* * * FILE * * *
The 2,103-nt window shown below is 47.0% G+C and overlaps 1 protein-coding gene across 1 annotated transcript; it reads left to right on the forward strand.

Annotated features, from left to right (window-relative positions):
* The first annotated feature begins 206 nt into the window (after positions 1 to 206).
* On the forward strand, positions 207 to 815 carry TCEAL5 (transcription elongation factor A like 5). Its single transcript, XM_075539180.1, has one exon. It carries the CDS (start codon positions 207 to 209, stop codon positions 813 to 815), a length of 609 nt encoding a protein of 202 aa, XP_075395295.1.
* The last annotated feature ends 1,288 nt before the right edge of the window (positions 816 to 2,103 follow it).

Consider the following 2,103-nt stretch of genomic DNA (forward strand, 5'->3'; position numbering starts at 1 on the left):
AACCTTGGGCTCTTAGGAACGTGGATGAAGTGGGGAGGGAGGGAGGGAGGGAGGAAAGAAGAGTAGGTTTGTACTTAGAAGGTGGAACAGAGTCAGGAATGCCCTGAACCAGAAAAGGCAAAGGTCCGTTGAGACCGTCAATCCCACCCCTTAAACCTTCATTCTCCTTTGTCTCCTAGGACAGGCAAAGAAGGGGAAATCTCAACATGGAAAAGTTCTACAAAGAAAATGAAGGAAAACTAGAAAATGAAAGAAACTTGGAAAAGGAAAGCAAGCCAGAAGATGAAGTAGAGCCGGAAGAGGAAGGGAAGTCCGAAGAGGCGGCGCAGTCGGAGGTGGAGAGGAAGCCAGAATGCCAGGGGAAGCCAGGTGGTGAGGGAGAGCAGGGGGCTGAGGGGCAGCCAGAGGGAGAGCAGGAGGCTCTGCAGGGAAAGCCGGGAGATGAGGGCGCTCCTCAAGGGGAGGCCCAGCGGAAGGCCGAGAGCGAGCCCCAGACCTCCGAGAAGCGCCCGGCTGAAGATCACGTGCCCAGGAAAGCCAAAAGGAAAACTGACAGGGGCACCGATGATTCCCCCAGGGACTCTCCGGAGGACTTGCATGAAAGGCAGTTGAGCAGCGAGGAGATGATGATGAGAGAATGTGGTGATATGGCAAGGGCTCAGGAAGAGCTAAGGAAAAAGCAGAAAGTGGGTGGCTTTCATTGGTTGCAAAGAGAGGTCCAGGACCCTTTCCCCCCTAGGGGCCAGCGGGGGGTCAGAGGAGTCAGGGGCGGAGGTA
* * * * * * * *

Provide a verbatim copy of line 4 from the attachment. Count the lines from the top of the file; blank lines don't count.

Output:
* On the forward strand, positions 207 to 815 carry TCEAL5 (transcription elongation factor A like 5). Its single transcript, XM_075539180.1, has one exon. It carries the CDS (start codon positions 207 to 209, stop codon positions 813 to 815), a length of 609 nt encoding a protein of 202 aa, XP_075395295.1.